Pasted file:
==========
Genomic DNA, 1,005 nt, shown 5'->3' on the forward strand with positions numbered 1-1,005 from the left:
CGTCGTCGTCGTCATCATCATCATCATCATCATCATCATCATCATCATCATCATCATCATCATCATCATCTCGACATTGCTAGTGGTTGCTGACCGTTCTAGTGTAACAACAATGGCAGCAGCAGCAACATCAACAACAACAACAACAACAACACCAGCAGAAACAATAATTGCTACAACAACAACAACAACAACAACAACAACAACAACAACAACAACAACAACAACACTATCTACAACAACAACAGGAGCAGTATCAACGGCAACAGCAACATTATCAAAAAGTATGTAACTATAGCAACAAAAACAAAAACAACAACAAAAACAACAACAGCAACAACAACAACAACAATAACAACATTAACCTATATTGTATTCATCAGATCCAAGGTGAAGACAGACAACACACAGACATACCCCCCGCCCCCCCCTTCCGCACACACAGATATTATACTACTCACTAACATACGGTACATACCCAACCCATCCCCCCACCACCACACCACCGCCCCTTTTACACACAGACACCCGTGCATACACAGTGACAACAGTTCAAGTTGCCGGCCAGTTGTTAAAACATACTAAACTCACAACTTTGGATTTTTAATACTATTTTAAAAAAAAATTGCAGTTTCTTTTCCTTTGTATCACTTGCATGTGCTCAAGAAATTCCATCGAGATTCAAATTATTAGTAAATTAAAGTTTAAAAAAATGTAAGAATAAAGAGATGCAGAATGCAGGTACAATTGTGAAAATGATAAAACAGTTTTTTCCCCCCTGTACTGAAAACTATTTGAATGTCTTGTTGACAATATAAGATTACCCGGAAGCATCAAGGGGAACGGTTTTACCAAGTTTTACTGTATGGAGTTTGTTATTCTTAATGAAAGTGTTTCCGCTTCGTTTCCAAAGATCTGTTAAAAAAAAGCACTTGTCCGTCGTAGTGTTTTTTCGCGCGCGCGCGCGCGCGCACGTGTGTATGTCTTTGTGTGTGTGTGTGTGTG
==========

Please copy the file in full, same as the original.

Genomic DNA, 1,005 nt, shown 5'->3' on the forward strand with positions numbered 1-1,005 from the left:
CGTCGTCGTCGTCATCATCATCATCATCATCATCATCATCATCATCATCATCATCATCATCATCATCATCTCGACATTGCTAGTGGTTGCTGACCGTTCTAGTGTAACAACAATGGCAGCAGCAGCAACATCAACAACAACAACAACAACAACACCAGCAGAAACAATAATTGCTACAACAACAACAACAACAACAACAACAACAACAACAACAACAACAACAACAACACTATCTACAACAACAACAGGAGCAGTATCAACGGCAACAGCAACATTATCAAAAAGTATGTAACTATAGCAACAAAAACAAAAACAACAACAAAAACAACAACAGCAACAACAACAACAACAATAACAACATTAACCTATATTGTATTCATCAGATCCAAGGTGAAGACAGACAACACACAGACATACCCCCCGCCCCCCCCTTCCGCACACACAGATATTATACTACTCACTAACATACGGTACATACCCAACCCATCCCCCCACCACCACACCACCGCCCCTTTTACACACAGACACCCGTGCATACACAGTGACAACAGTTCAAGTTGCCGGCCAGTTGTTAAAACATACTAAACTCACAACTTTGGATTTTTAATACTATTTTAAAAAAAAATTGCAGTTTCTTTTCCTTTGTATCACTTGCATGTGCTCAAGAAATTCCATCGAGATTCAAATTATTAGTAAATTAAAGTTTAAAAAAATGTAAGAATAAAGAGATGCAGAATGCAGGTACAATTGTGAAAATGATAAAACAGTTTTTTCCCCCCTGTACTGAAAACTATTTGAATGTCTTGTTGACAATATAAGATTACCCGGAAGCATCAAGGGGAACGGTTTTACCAAGTTTTACTGTATGGAGTTTGTTATTCTTAATGAAAGTGTTTCCGCTTCGTTTCCAAAGATCTGTTAAAAAAAAGCACTTGTCCGTCGTAGTGTTTTTTCGCGCGCGCGCGCGCGCGCACGTGTGTATGTCTTTGTGTGTGTGTGTGTGTG